Elvin Bale's Last Flight
"I could see where I was going, that it was too far, too fast."
The cannon is not a gun. The explosion is mere sound effect. In truth, it is all hydraulics, a gigantic piston. In trial shots, sandbag dummies are used to calculate how much force is needed to go how far. The dummy must be the same weight as the human cannonball. In Hong Kong, the dummy had been left on rain-soaked ground, and though the outside had dried when Bale used it for his test shot, the sand inside was still damp. When he set the calibrations for that day's performance, he did not realize that the dummy had gained weight.
Bale remembers his doomed flight seeming to be in slow motion, the way his brain assessed the situation too clearly, as if this were a perfectly solvable problem in aerodynamics. He remembers how he rotated his body,believing he might survive if only he could manage to land upright instead of in his usual backflop.
He reached the top of his arc, began his descent and watched the air cushion sail past beneath him. He missed it by maybe a yard, slamming feet first into the concrete floor. The impact shattered his ankles, a knee, a leg, and his spine. He woke up in a body cast. The world's greatest daredevil was paralyzed from the waist down, and doctors told him he would never walk again. He was 41 years old, and the circus was all he had ever known or wanted.
The Bales had always been circus people. Back in Denmark, Elvin's great-grandfather was a juggler, and his son did loop-de-loop cycling, and his son -- Elvin's father -- became a tiger trainer and Ringling Bros. ringmaster known as Col. Trevor Bale.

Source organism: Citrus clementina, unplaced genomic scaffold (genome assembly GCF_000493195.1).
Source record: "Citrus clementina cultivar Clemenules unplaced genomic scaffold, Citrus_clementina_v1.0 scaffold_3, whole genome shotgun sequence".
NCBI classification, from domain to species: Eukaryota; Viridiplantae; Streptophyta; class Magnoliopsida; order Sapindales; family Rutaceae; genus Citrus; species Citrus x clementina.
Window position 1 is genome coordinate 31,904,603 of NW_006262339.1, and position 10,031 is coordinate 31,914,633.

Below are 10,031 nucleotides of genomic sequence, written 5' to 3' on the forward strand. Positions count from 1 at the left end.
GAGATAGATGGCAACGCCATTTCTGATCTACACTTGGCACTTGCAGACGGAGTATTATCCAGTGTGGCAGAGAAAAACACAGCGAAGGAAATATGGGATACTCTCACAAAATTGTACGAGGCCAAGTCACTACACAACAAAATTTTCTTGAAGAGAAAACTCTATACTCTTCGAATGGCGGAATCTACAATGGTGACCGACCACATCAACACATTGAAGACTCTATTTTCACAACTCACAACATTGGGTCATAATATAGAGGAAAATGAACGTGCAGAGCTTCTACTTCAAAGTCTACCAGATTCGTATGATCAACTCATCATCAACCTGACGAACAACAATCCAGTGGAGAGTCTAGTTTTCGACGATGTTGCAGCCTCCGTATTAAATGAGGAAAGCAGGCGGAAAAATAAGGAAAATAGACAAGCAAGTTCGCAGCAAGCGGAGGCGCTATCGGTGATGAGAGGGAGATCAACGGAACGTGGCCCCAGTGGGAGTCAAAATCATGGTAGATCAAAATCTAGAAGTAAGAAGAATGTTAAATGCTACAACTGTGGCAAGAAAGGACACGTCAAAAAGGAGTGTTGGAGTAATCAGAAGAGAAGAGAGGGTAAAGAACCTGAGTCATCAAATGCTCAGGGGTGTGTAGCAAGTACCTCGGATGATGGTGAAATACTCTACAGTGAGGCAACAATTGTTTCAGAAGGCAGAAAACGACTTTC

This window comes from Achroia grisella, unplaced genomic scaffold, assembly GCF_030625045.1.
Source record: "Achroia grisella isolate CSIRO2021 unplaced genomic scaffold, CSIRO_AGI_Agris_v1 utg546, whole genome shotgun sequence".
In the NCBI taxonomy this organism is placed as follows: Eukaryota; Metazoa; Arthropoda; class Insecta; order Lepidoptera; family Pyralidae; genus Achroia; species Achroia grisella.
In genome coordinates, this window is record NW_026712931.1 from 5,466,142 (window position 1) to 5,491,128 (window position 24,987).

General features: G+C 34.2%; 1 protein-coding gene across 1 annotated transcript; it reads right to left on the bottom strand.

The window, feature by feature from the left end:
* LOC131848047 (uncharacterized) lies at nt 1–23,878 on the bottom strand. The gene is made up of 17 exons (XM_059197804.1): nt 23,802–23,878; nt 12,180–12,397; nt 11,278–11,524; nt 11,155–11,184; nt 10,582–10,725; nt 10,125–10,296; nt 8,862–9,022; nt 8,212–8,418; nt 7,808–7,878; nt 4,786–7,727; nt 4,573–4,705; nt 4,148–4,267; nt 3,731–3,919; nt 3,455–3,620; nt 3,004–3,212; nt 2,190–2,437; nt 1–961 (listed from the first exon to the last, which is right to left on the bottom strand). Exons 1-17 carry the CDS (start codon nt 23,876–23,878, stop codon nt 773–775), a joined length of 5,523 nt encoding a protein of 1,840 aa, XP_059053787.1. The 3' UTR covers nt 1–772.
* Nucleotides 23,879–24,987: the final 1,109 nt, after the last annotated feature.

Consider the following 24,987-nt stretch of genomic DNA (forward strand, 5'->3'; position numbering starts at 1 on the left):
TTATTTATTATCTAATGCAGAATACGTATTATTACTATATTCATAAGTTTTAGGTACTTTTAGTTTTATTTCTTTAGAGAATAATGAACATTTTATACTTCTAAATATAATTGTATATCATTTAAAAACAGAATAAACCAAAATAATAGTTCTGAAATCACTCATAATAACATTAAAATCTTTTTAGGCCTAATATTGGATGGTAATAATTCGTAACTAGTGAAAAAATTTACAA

Trevor Bale taught his four children to perform at an early age. Gloria was swinging from a trapeze at 5. Elvin's twin, Dawnita, did handstands on his shoulders in a trick cycling act when they were 12. Bonnie, the baby, would become an aerialist. Elvin's mother was English, a former vaudeville dancer who was carried around the circus ring in an elephant's mouth.
"It's a strange world, very very hard," Elvin Bale says of the circus. "You have to be dedicated to live this life. But there is some charm, some magic that gets in your blood, and it's very, very difficult to get it out.
"I was 8 years old when I got my first job. I sold peanuts for 15 cents a bag. When I'd bring the money back, the guys in the concession used to grab me by the feet and hang me upside down and shake me to make sure all the money came out. Of course, they were just kidding around."
His own father never played with his son like that, never did anything Elvin imagined real-world boys and real-world dads doing together. Trevor Bale, in his son's bitter memory, was an alcoholic tyrant who constantly used and berated his children, pushing them to risk their lives, then telling them they were worthless. His rage was quick and explosive. Elvin remembers a childhood spent running and hiding from his father, from his snapping whip. Anything could set him off.
As a child, Elvin was responsible for the eight tigers his father owned. By 13, he was cleaning their cages and feeding them. One of his jobs was to cut up meat for the tigers. His father would scream he was doing it all wrong. Nothing was ever right, he would never amount to anything.
"I loved my father. I would have gone into the cage for my father."
Elvin was the cage boy, his father's eyes outside the ring. If a tiger made a sudden move while Trevor Bale's back was turned, his son would shout out the animal's name so his father would know where to turn with his whip.
"He got nailed a few times," Elvin remembers. "They were pretty wild. One time, one ripped his thumb off and it had to be sewn back on. And he had a plastic nose . . ."
Yet his father always returned to the cage. Someday, Elvin knew, the tiger act would be his. Someday, he would be the star. All the Bale children dreamed of having acts of their own. Leaving the circus was simply unimaginable.